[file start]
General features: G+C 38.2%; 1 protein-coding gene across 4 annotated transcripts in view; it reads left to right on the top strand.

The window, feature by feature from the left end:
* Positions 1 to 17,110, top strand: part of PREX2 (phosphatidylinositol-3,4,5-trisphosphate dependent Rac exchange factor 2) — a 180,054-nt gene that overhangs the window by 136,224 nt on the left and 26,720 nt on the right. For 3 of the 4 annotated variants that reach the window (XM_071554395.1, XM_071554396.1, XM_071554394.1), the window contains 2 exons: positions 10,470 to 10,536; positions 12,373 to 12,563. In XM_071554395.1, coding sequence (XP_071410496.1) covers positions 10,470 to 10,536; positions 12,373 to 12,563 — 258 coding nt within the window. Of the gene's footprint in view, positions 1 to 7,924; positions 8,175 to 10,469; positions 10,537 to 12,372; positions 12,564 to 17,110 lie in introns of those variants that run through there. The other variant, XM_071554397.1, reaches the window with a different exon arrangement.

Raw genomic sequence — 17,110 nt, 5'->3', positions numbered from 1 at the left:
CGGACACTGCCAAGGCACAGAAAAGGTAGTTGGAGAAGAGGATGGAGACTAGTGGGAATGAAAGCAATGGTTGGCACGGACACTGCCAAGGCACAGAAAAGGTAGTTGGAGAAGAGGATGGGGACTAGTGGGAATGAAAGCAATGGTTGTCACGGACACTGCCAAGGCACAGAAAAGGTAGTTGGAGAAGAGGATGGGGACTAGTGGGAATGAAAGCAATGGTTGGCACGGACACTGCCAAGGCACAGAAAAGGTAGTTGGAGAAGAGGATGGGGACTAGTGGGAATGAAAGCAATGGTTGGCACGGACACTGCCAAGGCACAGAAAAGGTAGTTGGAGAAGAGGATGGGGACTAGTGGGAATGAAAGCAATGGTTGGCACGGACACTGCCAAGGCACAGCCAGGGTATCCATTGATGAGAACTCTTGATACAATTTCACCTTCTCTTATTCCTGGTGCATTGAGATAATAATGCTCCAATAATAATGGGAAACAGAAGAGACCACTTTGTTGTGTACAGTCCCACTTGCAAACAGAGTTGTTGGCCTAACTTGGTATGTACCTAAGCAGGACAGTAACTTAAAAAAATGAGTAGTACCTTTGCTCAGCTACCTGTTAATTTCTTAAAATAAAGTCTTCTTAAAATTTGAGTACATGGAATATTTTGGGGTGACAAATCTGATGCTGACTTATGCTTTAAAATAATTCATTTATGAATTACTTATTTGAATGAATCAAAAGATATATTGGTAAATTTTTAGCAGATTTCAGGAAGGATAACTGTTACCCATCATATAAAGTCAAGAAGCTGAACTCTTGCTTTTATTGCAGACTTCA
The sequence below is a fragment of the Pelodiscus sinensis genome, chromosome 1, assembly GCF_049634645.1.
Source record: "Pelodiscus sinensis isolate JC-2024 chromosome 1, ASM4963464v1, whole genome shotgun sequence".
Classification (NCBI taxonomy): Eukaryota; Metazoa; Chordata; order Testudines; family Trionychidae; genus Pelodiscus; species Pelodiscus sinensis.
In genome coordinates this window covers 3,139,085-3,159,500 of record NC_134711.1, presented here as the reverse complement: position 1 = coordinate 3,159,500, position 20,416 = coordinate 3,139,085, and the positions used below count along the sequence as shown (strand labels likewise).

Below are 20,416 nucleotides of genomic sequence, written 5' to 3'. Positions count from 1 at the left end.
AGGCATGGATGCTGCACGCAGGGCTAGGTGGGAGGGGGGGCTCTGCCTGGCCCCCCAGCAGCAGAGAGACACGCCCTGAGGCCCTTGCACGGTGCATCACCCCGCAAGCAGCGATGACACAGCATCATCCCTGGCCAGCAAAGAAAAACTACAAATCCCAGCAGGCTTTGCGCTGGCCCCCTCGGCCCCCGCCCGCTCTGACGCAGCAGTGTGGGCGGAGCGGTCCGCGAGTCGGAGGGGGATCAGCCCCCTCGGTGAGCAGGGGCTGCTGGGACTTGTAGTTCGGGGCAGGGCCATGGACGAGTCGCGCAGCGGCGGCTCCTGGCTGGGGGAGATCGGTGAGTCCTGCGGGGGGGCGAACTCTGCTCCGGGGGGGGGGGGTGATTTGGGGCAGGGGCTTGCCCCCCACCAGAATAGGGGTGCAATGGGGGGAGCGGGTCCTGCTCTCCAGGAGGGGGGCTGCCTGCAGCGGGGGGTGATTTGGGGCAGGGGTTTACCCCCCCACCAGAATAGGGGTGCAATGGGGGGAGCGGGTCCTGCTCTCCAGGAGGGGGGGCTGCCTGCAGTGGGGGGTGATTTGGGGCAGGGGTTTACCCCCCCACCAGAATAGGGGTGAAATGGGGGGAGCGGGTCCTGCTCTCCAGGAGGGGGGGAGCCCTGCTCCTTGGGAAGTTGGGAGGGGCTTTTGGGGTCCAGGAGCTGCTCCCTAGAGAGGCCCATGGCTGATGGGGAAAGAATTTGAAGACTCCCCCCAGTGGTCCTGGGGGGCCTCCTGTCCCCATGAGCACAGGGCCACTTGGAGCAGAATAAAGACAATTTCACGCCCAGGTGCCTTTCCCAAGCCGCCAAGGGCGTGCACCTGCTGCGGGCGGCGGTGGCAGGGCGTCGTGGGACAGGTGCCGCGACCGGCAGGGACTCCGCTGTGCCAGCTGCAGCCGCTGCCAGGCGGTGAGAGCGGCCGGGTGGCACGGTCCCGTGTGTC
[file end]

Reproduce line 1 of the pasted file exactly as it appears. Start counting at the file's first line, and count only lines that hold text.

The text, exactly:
General features: G+C 38.2%; 1 protein-coding gene across 4 annotated transcripts in view; it reads left to right on the top strand.